Onset, Comorbidity, and Predictors of Nicotine, Alcohol, and Marijuana Use Disorders Among North American Indigenous Adolescents
Gepubliceerd in: Research on Child and Adolescent Psychopathology | Uitgave 6/2019Log in om toegang te krijgen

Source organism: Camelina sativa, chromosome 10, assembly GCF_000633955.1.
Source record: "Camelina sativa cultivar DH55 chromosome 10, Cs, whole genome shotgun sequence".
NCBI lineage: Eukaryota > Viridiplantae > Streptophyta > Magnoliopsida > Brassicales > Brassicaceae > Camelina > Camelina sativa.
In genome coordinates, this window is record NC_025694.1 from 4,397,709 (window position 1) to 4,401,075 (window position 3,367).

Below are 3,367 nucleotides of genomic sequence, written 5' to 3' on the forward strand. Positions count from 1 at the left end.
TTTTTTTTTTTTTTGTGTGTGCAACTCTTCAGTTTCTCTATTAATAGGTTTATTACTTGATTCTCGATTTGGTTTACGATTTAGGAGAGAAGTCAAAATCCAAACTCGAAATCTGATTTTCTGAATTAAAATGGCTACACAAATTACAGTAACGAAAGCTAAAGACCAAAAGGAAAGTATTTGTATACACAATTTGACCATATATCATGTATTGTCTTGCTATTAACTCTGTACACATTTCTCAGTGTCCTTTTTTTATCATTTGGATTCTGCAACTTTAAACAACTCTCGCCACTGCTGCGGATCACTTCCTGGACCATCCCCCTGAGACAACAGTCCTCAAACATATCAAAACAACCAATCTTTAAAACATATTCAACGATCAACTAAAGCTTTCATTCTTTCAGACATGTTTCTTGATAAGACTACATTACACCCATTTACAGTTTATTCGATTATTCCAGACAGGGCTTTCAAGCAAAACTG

North American Indigenous (i.e., American Indian and Canadian First Nations) youth experience inequities in rates of substance abuse and dependence. Despite this, few longitudinal studies examine the developmental course of substance use disorders (SUD) among community-based samples of Indigenous youth. The purpose of the study was to examine onset and predictors of nicotine dependence, alcohol use disorders, marijuana use disorders, any SUD, and multiple SUDs across the entire span of adolescence among a longitudinal sample (N = 744) of reservation/reserve Indigenous youth in the upper-Midwest of the United States and Ontario, Canada. Using discrete time survival analysis, the results show that rates of meeting criteria for SUDs by late adolescence were 22% for nicotine, 43% for alcohol, and 35% for marijuana. Peak periods of risk for new nicotine dependence and marijuana use disorder cases occurred around 14 years of age, whereas peak periods of risk for new alcohol use disorder cases emerged slightly later around 16 years of age. We found high rates of SUD comorbidity, and the cumulative probability of developing two or more SUDs during adolescence was 31%. Internalizing disorders increased the odds of nicotine dependence and multiple SUDs, while externalizing disorders increased the odds of all outcomes except nicotine dependence. Gender, age, and per capita family income were inconsistently associated with SUD onset. The findings are embedded within broader substance use patterns identified among Indigenous youth, and prevention, intervention, and treatment implications are discussed.